A former West Virginia state, the Senator, is inviting the local sheriff's department to use an “excessive and unfair force” in the 2018 arrest in which the armed rector was involved in his ankle.
Andy Schoonover, 65, filed Wednesday's legal ruling against Sheriff Clay's Department after claiming his “constitutional rights” during the September 2018 arrest.
On the evening of 18 September, the delegates Michael Patrick Morris and Jonathan Holcomb stopped Schoonover while driving to his brothers home in Hartland, West Virginia, he cited the issue, which the Charleston Gazette-Mail received.
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Schoonover, who became a perpetrator after he lost his hand in an ATV 2014 crash, drove his home to his brother to find out if he could bring him to the hospital because he had chest pains that day.
The former Senator state said that the delegates questioned him repeatedly despite not being in the car when they stopped it.
The delegates then confirmed that they kept it and made their right hand on their ankle and that it was placed in the patrol car in this way.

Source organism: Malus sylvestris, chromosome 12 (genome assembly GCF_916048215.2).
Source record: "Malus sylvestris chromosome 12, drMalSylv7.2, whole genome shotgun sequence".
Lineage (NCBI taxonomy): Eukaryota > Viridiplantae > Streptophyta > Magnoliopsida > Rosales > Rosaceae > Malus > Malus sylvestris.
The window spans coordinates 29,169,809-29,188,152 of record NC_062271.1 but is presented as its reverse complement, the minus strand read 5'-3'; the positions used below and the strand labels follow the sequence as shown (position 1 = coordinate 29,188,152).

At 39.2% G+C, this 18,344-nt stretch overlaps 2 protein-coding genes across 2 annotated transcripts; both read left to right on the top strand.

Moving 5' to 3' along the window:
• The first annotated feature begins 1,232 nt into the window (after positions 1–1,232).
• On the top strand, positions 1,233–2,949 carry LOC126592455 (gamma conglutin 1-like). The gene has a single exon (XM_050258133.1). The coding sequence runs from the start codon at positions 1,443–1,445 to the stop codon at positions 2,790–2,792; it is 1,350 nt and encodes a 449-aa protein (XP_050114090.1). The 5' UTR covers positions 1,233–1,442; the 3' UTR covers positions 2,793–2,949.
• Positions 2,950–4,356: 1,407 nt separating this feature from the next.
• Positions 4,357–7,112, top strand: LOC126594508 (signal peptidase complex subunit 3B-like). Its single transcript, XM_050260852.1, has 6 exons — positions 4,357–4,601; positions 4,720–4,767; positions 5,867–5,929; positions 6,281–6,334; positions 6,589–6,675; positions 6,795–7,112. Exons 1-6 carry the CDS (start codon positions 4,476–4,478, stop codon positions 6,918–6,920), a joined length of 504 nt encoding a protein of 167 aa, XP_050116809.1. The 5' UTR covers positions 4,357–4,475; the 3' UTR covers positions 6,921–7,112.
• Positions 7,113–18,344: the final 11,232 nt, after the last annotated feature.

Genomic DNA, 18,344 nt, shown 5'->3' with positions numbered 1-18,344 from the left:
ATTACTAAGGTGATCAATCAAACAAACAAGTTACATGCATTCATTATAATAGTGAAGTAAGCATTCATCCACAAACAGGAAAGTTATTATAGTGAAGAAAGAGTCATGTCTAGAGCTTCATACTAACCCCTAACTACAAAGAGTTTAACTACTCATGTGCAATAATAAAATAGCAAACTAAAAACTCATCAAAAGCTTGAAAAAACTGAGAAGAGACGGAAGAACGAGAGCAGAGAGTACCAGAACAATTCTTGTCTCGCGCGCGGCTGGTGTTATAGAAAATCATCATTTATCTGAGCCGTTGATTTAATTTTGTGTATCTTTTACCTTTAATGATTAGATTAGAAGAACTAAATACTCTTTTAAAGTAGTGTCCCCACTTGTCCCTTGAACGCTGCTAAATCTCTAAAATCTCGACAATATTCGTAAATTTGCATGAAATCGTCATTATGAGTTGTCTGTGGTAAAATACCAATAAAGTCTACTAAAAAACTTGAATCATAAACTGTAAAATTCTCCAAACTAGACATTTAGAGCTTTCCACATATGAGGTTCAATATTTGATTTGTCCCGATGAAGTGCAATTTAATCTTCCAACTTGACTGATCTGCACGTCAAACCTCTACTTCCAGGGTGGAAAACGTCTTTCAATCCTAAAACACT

The lawsuit says that Schoonover was never told why he was arrested or detained and that he had never read his Miranda rights. It also states that, based on the “nature” of the Schoonover-related proceedings, nothing would justify it being handed over.
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“No rational police officer in the positions of Deputy Holcomb or Deputy Morris could believe that it was reasonable to cut the wrist on his ankle, because of the nature of the incident, the complainant's non-violent behavior, the careless condition of the complainant, age the complainant, and the lack of a threat to the safety of the deputy or the public, ”the suit mentioned.
Schoonover is looking for punitive damages.
The former juror served as a state senator from 1989 to 1999, and accepted acceptance of bribes for a business arrangement, and reported the Gazette. He served 14 months in prison as a result.
The Associated Press assisted this report.